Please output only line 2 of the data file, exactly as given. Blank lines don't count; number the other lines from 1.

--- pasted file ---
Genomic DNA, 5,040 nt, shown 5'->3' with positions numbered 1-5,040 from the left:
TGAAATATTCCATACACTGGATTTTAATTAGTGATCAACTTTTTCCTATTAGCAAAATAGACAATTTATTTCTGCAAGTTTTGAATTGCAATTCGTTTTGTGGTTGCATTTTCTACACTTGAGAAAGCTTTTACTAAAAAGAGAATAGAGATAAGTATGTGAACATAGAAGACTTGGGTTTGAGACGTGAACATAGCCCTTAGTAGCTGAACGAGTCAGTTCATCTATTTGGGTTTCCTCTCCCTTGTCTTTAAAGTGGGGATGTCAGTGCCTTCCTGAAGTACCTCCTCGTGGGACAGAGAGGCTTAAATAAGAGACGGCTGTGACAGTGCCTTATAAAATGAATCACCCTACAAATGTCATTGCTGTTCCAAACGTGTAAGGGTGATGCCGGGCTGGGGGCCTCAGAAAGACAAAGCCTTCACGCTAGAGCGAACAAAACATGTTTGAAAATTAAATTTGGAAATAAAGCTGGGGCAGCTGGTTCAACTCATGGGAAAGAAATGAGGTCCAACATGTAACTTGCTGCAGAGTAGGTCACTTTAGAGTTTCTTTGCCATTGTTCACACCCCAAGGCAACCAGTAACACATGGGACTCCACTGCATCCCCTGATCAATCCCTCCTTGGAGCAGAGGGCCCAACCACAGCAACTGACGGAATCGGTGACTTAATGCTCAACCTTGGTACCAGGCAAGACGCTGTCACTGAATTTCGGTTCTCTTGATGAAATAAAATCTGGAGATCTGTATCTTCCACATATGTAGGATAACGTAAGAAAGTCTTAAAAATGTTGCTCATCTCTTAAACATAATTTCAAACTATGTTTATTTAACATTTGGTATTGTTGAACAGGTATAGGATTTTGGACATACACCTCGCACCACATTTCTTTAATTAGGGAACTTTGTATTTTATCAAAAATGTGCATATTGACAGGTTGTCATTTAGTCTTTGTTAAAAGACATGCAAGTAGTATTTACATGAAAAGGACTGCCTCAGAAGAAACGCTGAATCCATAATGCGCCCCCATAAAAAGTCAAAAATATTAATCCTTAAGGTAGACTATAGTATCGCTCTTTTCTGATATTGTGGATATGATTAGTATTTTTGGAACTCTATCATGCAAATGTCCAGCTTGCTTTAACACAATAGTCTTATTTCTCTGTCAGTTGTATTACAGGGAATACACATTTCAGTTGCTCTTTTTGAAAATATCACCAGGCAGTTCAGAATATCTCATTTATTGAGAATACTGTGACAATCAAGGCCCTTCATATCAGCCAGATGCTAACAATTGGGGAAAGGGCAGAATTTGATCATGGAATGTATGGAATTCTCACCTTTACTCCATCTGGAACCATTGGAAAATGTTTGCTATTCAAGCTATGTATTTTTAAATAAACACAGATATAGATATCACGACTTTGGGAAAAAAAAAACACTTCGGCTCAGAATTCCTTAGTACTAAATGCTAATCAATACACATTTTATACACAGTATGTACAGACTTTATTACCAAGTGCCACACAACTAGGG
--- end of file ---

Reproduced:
TGAAATATTCCATACACTGGATTTTAATTAGTGATCAACTTTTTCCTATTAGCAAAATAGACAATTTATTTCTGCAAGTTTTGAATTGCAATTCGTTTTGTGGTTGCATTTTCTACACTTGAGAAAGCTTTTACTAAAAAGAGAATAGAGATAAGTATGTGAACATAGAAGACTTGGGTTTGAGACGTGAACATAGCCCTTAGTAGCTGAACGAGTCAGTTCATCTATTTGGGTTTCCTCTCCCTTGTCTTTAAAGTGGGGATGTCAGTGCCTTCCTGAAGTACCTCCTCGTGGGACAGAGAGGCTTAAATAAGAGACGGCTGTGACAGTGCCTTATAAAATGAATCACCCTACAAATGTCATTGCTGTTCCAAACGTGTAAGGGTGATGCCGGGCTGGGGGCCTCAGAAAGACAAAGCCTTCACGCTAGAGCGAACAAAACATGTTTGAAAATTAAATTTGGAAATAAAGCTGGGGCAGCTGGTTCAACTCATGGGAAAGAAATGAGGTCCAACATGTAACTTGCTGCAGAGTAGGTCACTTTAGAGTTTCTTTGCCATTGTTCACACCCCAAGGCAACCAGTAACACATGGGACTCCACTGCATCCCCTGATCAATCCCTCCTTGGAGCAGAGGGCCCAACCACAGCAACTGACGGAATCGGTGACTTAATGCTCAACCTTGGTACCAGGCAAGACGCTGTCACTGAATTTCGGTTCTCTTGATGAAATAAAATCTGGAGATCTGTATCTTCCACATATGTAGGATAACGTAAGAAAGTCTTAAAAATGTTGCTCATCTCTTAAACATAATTTCAAACTATGTTTATTTAACATTTGGTATTGTTGAACAGGTATAGGATTTTGGACATACACCTCGCACCACATTTCTTTAATTAGGGAACTTTGTATTTTATCAAAAATGTGCATATTGACAGGTTGTCATTTAGTCTTTGTTAAAAGACATGCAAGTAGTATTTACATGAAAAGGACTGCCTCAGAAGAAACGCTGAATCCATAATGCGCCCCCATAAAAAGTCAAAAATATTAATCCTTAAGGTAGACTATAGTATCGCTCTTTTCTGATATTGTGGATATGATTAGTATTTTTGGAACTCTATCATGCAAATGTCCAGCTTGCTTTAACACAATAGTCTTATTTCTCTGTCAGTTGTATTACAGGGAATACACATTTCAGTTGCTCTTTTTGAAAATATCACCAGGCAGTTCAGAATATCTCATTTATTGAGAATACTGTGACAATCAAGGCCCTTCATATCAGCCAGATGCTAACAATTGGGGAAAGGGCAGAATTTGATCATGGAATGTATGGAATTCTCACCTTTACTCCATCTGGAACCATTGGAAAATGTTTGCTATTCAAGCTATGTATTTTTAAATAAACACAGATATAGATATCACGACTTTGGGAAAAAAAAAACACTTCGGCTCAGAATTCCTTAGTACTAAATGCTAATCAATACACATTTTATACACAGTATGTACAGACTTTATTACCAAGTGCCACACAACTAGGG